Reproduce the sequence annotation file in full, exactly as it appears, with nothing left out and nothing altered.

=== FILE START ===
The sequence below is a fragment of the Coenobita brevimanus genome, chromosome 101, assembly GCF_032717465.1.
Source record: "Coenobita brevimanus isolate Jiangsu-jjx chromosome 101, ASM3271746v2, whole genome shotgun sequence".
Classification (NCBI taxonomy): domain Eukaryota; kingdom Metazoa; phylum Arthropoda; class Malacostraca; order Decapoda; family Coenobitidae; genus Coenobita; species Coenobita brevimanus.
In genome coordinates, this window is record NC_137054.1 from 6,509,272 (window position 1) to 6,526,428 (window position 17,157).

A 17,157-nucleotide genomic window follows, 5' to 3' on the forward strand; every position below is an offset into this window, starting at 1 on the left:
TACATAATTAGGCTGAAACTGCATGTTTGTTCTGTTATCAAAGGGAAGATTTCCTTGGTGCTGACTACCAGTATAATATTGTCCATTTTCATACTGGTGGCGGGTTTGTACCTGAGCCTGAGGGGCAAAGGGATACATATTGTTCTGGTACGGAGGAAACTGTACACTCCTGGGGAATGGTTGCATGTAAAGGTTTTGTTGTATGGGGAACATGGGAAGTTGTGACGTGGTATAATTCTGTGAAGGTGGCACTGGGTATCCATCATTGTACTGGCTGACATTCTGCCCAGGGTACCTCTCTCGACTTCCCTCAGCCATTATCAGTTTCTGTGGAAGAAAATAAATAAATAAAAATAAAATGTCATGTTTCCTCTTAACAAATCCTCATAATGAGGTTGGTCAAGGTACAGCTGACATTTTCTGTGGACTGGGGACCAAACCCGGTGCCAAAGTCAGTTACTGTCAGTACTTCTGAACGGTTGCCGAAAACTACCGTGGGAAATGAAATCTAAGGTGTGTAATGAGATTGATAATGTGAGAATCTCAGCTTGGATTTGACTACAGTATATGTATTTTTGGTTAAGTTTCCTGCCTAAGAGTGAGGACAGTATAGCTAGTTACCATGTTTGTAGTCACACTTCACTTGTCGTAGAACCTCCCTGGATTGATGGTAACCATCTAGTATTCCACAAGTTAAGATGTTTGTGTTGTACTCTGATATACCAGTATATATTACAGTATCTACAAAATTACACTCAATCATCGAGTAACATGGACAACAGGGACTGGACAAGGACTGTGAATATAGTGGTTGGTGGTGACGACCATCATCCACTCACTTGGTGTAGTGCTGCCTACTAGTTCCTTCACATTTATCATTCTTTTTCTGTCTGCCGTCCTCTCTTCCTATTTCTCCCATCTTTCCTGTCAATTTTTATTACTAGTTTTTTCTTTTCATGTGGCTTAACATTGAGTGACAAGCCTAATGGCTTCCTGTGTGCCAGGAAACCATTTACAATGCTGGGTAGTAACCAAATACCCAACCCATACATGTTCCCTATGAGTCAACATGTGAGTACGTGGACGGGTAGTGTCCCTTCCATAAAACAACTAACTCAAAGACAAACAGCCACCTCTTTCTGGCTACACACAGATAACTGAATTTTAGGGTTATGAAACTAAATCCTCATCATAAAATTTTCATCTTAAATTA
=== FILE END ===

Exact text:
The sequence below is a fragment of the Coenobita brevimanus genome, chromosome 101, assembly GCF_032717465.1.
Source record: "Coenobita brevimanus isolate Jiangsu-jjx chromosome 101, ASM3271746v2, whole genome shotgun sequence".
Classification (NCBI taxonomy): domain Eukaryota; kingdom Metazoa; phylum Arthropoda; class Malacostraca; order Decapoda; family Coenobitidae; genus Coenobita; species Coenobita brevimanus.
In genome coordinates, this window is record NC_137054.1 from 6,509,272 (window position 1) to 6,526,428 (window position 17,157).

A 17,157-nucleotide genomic window follows, 5' to 3' on the forward strand; every position below is an offset into this window, starting at 1 on the left:
TACATAATTAGGCTGAAACTGCATGTTTGTTCTGTTATCAAAGGGAAGATTTCCTTGGTGCTGACTACCAGTATAATATTGTCCATTTTCATACTGGTGGCGGGTTTGTACCTGAGCCTGAGGGGCAAAGGGATACATATTGTTCTGGTACGGAGGAAACTGTACACTCCTGGGGAATGGTTGCATGTAAAGGTTTTGTTGTATGGGGAACATGGGAAGTTGTGACGTGGTATAATTCTGTGAAGGTGGCACTGGGTATCCATCATTGTACTGGCTGACATTCTGCCCAGGGTACCTCTCTCGACTTCCCTCAGCCATTATCAGTTTCTGTGGAAGAAAATAAATAAATAAAAATAAAATGTCATGTTTCCTCTTAACAAATCCTCATAATGAGGTTGGTCAAGGTACAGCTGACATTTTCTGTGGACTGGGGACCAAACCCGGTGCCAAAGTCAGTTACTGTCAGTACTTCTGAACGGTTGCCGAAAACTACCGTGGGAAATGAAATCTAAGGTGTGTAATGAGATTGATAATGTGAGAATCTCAGCTTGGATTTGACTACAGTATATGTATTTTTGGTTAAGTTTCCTGCCTAAGAGTGAGGACAGTATAGCTAGTTACCATGTTTGTAGTCACACTTCACTTGTCGTAGAACCTCCCTGGATTGATGGTAACCATCTAGTATTCCACAAGTTAAGATGTTTGTGTTGTACTCTGATATACCAGTATATATTACAGTATCTACAAAATTACACTCAATCATCGAGTAACATGGACAACAGGGACTGGACAAGGACTGTGAATATAGTGGTTGGTGGTGACGACCATCATCCACTCACTTGGTGTAGTGCTGCCTACTAGTTCCTTCACATTTATCATTCTTTTTCTGTCTGCCGTCCTCTCTTCCTATTTCTCCCATCTTTCCTGTCAATTTTTATTACTAGTTTTTTCTTTTCATGTGGCTTAACATTGAGTGACAAGCCTAATGGCTTCCTGTGTGCCAGGAAACCATTTACAATGCTGGGTAGTAACCAAATACCCAACCCATACATGTTCCCTATGAGTCAACATGTGAGTACGTGGACGGGTAGTGTCCCTTCCATAAAACAACTAACTCAAAGACAAACAGCCACCTCTTTCTGGCTACACACAGATAACTGAATTTTAGGGTTATGAAACTAAATCCTCATCATAAAATTTTCATCTTAAATTA